A Bridge Too Far

“Whoever wants to conceal a big scandal, best stage a small one.” (Friedrich Dürrenmatt)

Is there any better evidence of the UK government’s inability to build bridges with Europe than the fact that it can’t even agree on building a bridge across the Thames?

It’s a scandal that £53.5m (£43m of public money) has been wasted on the failed scheme of the Garden Bridge across London’s River Thames – without a single piece of construction work having taken place and at a time of austerity when health care, for example, could have used the money better. Who pocketed £53.5m?

Transport for London (TfL) has querulously pointed out that the eventual cost was “significantly lower” than it could have been. In other words, much more could have been pocketed before the project was abandoned. Serious questions remain about how the project was able to consume so much money, and the extent to which the then London mayor, Boris Johnson, talked it up with his cronies.

In 2017, Sadiq Khan, the current Mayor of London, said Londoners should be “very angry” about the amount of public money already spent on a scheme that had become increasingly controversial. He added, “I have been clear since before I became mayor that no more London taxpayers’ money should be spent on this project, and when I took office I gave the Garden Bridge Trust time to try to address the multiple serious issues with it.”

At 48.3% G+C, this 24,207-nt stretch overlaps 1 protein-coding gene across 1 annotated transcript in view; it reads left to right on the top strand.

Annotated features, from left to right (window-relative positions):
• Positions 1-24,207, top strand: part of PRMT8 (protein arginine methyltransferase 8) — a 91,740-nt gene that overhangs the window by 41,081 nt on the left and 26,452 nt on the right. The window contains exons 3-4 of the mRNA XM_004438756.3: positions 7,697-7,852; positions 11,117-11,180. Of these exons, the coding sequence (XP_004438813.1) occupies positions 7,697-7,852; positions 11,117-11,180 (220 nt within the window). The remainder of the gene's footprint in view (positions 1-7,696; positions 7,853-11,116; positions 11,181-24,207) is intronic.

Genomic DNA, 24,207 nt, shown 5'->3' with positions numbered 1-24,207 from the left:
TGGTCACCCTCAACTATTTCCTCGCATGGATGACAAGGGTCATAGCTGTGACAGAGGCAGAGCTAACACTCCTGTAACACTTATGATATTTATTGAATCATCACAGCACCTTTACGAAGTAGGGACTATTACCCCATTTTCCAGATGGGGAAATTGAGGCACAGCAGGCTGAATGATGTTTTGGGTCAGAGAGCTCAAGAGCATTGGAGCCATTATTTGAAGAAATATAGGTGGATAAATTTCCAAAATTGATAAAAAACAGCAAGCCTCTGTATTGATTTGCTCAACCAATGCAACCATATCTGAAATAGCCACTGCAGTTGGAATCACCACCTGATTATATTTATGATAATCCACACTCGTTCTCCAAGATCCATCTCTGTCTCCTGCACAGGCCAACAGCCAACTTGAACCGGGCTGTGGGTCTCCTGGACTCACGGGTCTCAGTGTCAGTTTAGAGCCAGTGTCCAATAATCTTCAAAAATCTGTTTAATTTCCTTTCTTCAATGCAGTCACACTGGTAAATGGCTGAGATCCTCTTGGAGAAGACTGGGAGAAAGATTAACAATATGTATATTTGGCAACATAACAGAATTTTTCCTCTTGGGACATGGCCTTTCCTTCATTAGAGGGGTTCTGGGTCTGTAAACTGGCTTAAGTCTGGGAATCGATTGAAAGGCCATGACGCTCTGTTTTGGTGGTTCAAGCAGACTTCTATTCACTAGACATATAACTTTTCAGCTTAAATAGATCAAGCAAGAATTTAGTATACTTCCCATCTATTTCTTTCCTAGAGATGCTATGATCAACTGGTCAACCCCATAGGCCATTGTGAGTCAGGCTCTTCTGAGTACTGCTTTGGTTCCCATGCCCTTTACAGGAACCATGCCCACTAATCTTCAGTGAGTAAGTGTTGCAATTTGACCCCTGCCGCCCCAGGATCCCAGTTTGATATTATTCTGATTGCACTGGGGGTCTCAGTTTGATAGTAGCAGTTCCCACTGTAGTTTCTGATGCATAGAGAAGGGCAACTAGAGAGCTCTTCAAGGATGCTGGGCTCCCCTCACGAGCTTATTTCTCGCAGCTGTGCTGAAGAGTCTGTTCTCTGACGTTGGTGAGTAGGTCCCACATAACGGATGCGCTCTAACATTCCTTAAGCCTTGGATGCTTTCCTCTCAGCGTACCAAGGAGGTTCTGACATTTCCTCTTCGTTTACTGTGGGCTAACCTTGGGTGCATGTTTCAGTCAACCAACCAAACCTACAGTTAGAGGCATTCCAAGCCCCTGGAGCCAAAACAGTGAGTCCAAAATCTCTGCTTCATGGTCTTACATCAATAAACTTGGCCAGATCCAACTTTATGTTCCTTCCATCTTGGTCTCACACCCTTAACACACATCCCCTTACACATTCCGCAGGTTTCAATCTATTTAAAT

Khan asked a former Commons public accounts committee chair to investigate whether the bridge represented value for public money. Published in April 2017, the report recommended that the plan be scrapped. It identified multiple failings and argued that the business case for the bridge was “incredibly weak” and based on unconvincing evidence, and said it had been given special treatment under the support of Johnson as mayor.

Now if this doesn’t resemble that other public scandal – Brexit – what does? “Value for public money”? “Case incredibly weak”? “Based on unconvincing evidence”? Boris was partly responsible for this fiasco too, the current cost of which to the British economy is £40 billion a year.

Against this background, the government is prioritising mental health services. The NHS has just announced that there will be an additional £2.3 billion investment a year by 2023/24 which will support some 350,000 more children and young people, and at least an extra 380,000 adults over the next five years.

Boris’s £43m of public money could have been put towards this far more worthwhile initiative in the likely event that a great many politicians will need trauma counselling when HMS Brexit finally runs aground.

Of course, by then the skipper on the bridge and all her dodgy lieutenants will long have abandoned ship.



Published by

Philip Lee

Writer and musician who tries to join up the dots.

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